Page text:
Abstract # 19:

Scheduled for Thursday, August 17, 2006 11:30 AM-11:45 AM: Session 2 (Regency East #2) Oral Presentation


Rates of Osteopenia and Osteoporosis in Female Baboons (Papio hamadryas) from a Pedigreed Breeding Colony

L. M. Havill1, S. M. Levine1 and M. C. Mahaney1,2
1Southwest Foundation for Biomedical Research, 7620 NW Loop 410, San Antonio, TX 78227, USA, 2Southwest National Primate Research Center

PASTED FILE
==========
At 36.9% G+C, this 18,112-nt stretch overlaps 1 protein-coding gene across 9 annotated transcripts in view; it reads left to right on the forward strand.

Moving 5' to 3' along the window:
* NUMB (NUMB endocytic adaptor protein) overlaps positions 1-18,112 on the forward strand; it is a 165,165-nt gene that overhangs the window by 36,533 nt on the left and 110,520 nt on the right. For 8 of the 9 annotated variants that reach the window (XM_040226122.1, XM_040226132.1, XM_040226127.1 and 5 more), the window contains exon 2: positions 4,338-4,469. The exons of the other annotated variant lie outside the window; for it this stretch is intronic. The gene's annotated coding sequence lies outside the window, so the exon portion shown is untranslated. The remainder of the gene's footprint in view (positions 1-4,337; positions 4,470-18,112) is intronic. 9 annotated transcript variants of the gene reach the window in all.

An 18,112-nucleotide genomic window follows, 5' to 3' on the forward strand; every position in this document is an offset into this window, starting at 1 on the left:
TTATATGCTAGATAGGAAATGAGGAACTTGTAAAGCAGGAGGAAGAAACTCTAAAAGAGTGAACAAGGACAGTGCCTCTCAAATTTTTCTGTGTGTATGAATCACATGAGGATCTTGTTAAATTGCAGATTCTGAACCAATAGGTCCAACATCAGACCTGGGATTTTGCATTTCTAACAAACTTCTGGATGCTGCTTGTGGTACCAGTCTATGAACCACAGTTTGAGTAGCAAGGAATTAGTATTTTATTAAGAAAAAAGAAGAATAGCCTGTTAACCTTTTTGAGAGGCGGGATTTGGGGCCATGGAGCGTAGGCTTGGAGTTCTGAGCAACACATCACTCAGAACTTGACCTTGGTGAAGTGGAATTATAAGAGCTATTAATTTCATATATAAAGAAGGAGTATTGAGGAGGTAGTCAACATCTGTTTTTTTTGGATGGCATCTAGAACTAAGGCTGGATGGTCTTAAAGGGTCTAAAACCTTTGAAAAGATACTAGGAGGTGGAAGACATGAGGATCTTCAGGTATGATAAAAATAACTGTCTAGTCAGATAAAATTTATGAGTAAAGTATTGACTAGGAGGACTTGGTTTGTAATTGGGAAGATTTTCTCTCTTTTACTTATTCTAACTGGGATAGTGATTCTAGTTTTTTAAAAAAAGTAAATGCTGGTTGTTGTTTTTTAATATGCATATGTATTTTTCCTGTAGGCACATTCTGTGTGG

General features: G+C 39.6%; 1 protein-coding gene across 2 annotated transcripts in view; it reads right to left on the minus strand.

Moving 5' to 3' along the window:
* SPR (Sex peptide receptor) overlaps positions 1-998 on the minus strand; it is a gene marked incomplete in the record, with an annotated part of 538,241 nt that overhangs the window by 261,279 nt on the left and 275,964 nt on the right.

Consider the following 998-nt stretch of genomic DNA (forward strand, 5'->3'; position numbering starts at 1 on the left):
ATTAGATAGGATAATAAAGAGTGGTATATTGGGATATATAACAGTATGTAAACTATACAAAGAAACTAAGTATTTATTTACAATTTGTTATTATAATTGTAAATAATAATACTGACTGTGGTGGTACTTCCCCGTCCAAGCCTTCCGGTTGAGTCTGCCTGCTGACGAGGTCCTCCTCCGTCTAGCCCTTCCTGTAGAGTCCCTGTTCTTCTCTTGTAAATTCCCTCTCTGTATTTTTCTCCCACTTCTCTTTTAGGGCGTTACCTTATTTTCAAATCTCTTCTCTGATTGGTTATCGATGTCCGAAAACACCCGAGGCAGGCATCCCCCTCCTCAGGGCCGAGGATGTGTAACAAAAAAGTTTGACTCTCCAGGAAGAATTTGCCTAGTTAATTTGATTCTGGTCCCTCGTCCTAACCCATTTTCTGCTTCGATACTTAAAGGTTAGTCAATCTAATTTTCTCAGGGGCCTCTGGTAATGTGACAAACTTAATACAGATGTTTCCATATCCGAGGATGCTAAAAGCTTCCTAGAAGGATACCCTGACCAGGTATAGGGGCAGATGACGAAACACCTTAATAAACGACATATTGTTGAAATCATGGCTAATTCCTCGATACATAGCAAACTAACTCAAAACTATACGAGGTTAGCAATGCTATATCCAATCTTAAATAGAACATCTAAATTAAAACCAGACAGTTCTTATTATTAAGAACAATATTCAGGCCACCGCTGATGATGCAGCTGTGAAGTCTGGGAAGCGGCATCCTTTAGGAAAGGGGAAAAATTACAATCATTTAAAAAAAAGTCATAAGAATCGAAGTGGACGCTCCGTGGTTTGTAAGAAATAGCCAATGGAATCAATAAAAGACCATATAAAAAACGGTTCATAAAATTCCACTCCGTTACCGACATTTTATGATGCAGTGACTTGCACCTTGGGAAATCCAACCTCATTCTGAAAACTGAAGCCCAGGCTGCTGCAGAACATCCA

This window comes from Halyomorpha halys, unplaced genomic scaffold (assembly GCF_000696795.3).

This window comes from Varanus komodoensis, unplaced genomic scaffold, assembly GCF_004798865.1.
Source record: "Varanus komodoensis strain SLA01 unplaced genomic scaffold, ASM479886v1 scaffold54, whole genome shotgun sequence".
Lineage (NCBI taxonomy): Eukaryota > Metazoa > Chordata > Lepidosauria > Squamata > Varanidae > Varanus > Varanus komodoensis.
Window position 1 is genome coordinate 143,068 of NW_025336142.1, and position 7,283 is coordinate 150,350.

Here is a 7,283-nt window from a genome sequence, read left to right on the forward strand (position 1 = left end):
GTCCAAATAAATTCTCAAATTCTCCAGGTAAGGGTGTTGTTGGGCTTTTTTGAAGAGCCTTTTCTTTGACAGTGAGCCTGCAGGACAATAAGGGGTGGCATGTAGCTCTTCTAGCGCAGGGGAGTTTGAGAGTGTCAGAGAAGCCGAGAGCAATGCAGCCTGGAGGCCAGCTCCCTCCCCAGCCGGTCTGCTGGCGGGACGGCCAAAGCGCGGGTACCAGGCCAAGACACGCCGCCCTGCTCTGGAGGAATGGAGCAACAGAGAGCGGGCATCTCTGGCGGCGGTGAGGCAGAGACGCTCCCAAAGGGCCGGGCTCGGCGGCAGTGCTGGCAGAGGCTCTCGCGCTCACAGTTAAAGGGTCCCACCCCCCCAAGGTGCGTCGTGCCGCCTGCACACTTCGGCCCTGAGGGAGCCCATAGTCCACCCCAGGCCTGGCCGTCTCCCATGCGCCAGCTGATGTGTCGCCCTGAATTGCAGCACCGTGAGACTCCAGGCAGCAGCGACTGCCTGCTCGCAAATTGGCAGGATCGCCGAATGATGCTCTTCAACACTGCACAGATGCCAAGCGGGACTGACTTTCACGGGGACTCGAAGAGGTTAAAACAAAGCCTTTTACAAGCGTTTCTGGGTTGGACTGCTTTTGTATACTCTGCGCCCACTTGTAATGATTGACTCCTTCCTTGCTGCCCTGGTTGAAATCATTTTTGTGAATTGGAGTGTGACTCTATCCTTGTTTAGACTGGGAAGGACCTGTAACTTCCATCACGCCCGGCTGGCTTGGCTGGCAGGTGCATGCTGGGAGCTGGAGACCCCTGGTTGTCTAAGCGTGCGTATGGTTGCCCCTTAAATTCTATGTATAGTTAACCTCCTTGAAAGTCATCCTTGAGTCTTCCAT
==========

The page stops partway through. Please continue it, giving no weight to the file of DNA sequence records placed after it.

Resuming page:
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     Osteoporosis is a progressive condition involving low bone mineral density (BMD) and increased susceptibility to fractures. While several different animal models have been essential to studies of BMD, Old World monkeys, like the baboon, share with humans important aspects of skeletal physiology that may make them extremely relevant for studies of skeletal aging in humans. To test the hypothesis that older baboon females (those at or above age 19, the average age of onset of perimenopause in these baboons) naturally develop osteopenia and osteoporosis, we measured BMD via Dual Energy X-ray Absorptiometry at the lumbar spine and forearm of 395 female baboons aged 7 to 30 years. Older females (N=54) were designated osteopenic or osteoporotic using criteria approximating those established by the World Health Organization for humans (osteopenic = BMD 1.0 to 2.49 standard deviations below the young adult mean; osteoporotic = BMD 2.5 or more standard deviations below the young adult mean). By these criteria ~25% of the older females are osteopenic and none are osteoporotic. This rate of osteopenia is slightly lower than rates reported for human females over the age of 50. Loss of BMD severe enough to be termed “osteoporosis” is not evident in the older females. Although not tested in this study, the lower rate of osteopenia and the absence of osteoporosis may be attributable in part to the shorter post-reproductive life of baboons relative to humans.